Making the dietary changes needed, based on your genetic testing results, will very often play a significant role in the healing process.
- Take the correct supplements
Taking the supplements that you personally need, can correct imbalances in the body — and hence mood disorders.
- Integrate simple breathing exercises
Sit quietly, close your eyes, and take three or four slow deep breaths in, and out.
Do you notice a difference in how you feel, already? Your breath is a powerful tool to ease stress and reduce anxiety. There are so many breathing exercises, ranging from simple and complex. Finding a breathing exercise that work for you can be very powerful. Here are two very simple exercises you can practice, right now.
Equal breath in, out: Breathe in through your nose to the count of seven. Breath out through your nose to the count of eight. Repeating this several times can begin to induce a powerful sense of calm.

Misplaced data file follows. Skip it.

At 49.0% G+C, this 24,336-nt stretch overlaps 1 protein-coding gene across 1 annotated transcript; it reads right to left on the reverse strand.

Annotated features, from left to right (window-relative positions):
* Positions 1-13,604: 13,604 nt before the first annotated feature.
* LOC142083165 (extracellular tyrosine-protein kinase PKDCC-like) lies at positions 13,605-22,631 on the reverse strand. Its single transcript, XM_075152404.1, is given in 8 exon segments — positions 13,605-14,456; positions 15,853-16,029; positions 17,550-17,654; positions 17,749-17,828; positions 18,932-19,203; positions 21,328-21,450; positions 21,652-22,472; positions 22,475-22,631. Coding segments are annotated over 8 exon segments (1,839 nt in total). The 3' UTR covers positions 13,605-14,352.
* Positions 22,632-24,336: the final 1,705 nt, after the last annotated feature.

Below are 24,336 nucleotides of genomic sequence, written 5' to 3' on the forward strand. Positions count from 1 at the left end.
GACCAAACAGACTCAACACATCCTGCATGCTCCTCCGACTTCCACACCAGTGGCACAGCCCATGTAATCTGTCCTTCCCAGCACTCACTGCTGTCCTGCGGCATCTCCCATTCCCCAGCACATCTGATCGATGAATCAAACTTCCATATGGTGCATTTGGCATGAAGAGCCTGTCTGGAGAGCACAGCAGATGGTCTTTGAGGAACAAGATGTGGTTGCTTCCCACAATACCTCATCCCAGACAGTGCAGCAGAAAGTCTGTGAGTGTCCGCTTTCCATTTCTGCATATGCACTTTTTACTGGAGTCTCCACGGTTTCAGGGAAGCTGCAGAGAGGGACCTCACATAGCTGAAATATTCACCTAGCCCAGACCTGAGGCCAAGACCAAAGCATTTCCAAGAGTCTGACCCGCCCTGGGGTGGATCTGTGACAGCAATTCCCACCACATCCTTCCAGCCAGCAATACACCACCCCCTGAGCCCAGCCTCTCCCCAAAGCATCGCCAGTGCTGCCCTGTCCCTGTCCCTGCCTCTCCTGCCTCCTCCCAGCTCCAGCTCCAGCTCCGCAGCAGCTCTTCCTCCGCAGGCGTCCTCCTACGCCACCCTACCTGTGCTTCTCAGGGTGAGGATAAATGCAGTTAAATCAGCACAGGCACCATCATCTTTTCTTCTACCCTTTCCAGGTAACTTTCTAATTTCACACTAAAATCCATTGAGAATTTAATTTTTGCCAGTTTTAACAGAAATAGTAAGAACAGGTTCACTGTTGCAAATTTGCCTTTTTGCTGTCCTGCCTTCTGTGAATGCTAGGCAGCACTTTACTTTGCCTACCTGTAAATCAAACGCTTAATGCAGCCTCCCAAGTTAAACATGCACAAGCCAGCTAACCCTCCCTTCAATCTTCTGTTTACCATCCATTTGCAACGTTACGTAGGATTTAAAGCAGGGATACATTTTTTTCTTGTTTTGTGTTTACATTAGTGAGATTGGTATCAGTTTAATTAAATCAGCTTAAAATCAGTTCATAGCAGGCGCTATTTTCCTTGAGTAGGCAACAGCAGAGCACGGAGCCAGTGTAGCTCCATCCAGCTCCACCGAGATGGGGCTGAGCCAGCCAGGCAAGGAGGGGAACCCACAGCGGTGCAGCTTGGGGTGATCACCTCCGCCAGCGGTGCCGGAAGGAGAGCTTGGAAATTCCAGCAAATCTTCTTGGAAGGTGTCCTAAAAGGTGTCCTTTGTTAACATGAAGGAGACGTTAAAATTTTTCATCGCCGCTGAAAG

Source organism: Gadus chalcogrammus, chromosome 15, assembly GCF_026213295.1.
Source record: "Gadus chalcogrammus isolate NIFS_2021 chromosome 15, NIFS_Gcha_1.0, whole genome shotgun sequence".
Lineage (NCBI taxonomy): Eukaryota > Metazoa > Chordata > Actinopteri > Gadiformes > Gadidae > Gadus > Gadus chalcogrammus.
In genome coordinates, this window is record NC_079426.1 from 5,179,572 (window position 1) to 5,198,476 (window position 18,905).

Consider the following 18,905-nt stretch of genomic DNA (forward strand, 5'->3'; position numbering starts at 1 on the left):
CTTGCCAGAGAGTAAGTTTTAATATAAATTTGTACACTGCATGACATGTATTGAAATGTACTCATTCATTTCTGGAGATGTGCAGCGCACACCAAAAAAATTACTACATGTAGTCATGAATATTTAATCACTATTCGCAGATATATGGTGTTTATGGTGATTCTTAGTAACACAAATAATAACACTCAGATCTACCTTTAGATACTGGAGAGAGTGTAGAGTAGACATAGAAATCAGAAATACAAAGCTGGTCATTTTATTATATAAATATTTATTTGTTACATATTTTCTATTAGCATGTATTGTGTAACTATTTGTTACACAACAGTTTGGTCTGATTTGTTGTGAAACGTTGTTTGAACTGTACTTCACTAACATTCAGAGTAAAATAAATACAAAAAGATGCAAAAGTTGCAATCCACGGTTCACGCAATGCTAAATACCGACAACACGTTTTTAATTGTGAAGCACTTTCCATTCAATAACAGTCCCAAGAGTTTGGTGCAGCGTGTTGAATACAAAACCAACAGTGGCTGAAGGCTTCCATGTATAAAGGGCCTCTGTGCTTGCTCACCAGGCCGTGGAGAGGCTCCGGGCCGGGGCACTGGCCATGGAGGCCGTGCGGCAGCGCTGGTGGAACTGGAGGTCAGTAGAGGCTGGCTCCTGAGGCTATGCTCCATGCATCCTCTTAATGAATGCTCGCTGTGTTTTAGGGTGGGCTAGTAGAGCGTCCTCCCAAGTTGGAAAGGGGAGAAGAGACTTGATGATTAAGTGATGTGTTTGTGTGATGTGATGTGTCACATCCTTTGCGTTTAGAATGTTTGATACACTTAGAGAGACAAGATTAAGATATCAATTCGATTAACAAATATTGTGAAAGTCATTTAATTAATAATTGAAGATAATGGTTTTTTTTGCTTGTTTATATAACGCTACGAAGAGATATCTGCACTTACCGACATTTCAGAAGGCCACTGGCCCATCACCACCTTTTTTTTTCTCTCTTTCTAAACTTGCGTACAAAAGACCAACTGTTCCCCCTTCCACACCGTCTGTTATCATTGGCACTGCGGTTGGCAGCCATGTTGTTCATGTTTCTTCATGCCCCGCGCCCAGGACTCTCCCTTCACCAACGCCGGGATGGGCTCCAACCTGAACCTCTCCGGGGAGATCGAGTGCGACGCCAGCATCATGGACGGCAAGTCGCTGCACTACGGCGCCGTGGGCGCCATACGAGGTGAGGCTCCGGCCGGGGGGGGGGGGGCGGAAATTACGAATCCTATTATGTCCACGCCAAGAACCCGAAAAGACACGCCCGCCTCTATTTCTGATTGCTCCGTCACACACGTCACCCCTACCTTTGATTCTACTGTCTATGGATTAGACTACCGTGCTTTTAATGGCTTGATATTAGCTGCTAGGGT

Heart centered breathing: Direct your attention to the heart area. Breath just a little more deeply than usual — breath in for a count of 7 and out to the count of 8. You may use an image to support your experience.
It may feel difficult breathing so slowly at first, it requires a little practice and attention. You may want to begin counting to 5 and building up to 7 or 8.
Consciously using the breath and activating the energetic system can do amazing things to promote the health of the human body.
Setting aside time for mindful breathing throughout the day, will place your mind and body into a calmer and more coherent state of being and facilitate the ease of access and depth of calm you achieve with each breath. Put some sticky notes around to remind yourself — breathe. In time you will find it becomes second nature.
Another calming option is our signature APO E Just Breath Tea. This tea contains citrus bergamia (bergamot fruit), which is known to lift the mood and ease anxiety. And — taken hot or cold — it tastes delicious.
Managing Your Energy, and Sleep Patterns
Learning how to better manage your energy can lead to better sleep, which in turn can lead to reducing anxiety and mood disorders. Managing your energy can include:
- changing your schedule so you can retire and rise at beneficial times